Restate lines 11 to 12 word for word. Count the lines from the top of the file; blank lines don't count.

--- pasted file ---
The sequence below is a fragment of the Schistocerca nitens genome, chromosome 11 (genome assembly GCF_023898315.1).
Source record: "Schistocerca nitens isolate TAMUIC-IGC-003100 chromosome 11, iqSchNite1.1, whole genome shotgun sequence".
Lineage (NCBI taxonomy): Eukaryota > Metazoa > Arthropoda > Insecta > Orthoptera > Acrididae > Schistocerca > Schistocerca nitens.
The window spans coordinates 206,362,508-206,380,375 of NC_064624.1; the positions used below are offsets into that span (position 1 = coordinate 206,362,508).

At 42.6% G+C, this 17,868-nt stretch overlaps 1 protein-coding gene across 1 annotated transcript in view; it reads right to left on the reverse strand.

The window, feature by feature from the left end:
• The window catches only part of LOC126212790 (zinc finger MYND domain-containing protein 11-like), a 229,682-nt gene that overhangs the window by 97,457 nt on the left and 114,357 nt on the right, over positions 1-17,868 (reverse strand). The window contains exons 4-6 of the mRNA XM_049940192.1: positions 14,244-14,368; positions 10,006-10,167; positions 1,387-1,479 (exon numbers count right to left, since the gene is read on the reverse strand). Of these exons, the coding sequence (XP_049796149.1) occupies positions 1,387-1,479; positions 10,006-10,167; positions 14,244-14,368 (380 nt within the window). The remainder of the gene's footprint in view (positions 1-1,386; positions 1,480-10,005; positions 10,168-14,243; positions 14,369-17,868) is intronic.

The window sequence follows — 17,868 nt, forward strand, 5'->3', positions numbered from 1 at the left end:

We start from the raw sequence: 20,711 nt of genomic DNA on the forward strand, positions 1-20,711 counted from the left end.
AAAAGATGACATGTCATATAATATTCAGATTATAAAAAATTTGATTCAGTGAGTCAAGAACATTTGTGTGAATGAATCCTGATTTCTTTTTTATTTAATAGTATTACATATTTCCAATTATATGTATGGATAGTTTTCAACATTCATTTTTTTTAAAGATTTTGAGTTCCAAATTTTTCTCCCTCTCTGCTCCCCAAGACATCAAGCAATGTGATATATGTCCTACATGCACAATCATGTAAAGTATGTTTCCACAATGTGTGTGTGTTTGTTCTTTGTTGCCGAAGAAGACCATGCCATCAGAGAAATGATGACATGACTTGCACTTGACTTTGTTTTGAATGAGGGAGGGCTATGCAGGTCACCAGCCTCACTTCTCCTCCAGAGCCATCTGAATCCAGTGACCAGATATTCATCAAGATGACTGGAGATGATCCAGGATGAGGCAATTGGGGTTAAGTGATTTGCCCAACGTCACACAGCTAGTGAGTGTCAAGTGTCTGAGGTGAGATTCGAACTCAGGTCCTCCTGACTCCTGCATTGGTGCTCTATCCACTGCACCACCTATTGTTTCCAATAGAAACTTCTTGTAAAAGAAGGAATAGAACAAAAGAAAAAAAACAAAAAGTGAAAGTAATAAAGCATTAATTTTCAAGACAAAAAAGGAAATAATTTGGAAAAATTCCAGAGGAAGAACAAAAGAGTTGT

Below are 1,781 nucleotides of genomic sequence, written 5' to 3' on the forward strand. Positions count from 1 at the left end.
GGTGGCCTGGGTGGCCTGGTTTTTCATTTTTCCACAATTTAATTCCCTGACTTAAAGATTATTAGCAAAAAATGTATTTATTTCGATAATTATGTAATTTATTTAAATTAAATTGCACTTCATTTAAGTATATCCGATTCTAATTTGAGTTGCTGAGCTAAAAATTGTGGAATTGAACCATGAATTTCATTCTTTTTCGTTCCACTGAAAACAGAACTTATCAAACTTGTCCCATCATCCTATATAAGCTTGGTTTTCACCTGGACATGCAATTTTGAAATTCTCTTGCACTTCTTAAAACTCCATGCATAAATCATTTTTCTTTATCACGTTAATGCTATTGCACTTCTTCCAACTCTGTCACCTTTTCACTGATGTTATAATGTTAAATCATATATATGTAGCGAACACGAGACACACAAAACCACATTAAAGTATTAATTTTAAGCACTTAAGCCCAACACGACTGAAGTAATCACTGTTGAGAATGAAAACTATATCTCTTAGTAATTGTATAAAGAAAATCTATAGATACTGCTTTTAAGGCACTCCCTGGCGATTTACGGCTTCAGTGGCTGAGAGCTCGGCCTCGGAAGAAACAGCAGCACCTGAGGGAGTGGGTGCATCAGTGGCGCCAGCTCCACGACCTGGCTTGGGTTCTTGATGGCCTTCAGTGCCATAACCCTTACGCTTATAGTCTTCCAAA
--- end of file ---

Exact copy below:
Below are 1,781 nucleotides of genomic sequence, written 5' to 3' on the forward strand. Positions count from 1 at the left end.
GGTGGCCTGGGTGGCCTGGTTTTTCATTTTTCCACAATTTAATTCCCTGACTTAAAGATTATTAGCAAAAAATGTATTTATTTCGATAATTATGTAATTTATTTAAATTAAATTGCACTTCATTTAAGTATATCCGATTCTAATTTGAGTTGCTGAGCTAAAAATTGTGGAATTGAACCATGAATTTCATTCTTTTTCGTTCCACTGAAAACAGAACTTATCAAACTTGTCCCATCATCCTATATAAGCTTGGTTTTCACCTGGACATGCAATTTTGAAATTCTCTTGCACTTCTTAAAACTCCATGCATAAATCATTTTTCTTTATCACGTTAATGCTATTGCACTTCTTCCAACTCTGTCACCTTTTCACTGATGTTATAATGTTAAATCATATATATGTAGCGAACACGAGACACACAAAACCACATTAAAGTATTAATTTTAAGCACTTAAGCCCAACACGACTGAAGTAATCACTGTTGAGAATGAAAACTATATCTCTTAGTAATTGTATAAAGAAAATCTATAGATACTGCTTTTAAGGCACTCCCTGGCGATTTACGGCTTCAGTGGCTGAGAGCTCGGCCTCGGAAGAAACAGCAGCACCTGAGGGAGTGGGTGCATCAGTGGCGCCAGCTCCACGACCTGGCTTGGGTTCTTGATGGCCTTCAGTGCCATAACCCTTACGCTTATAGTCTTCCAAA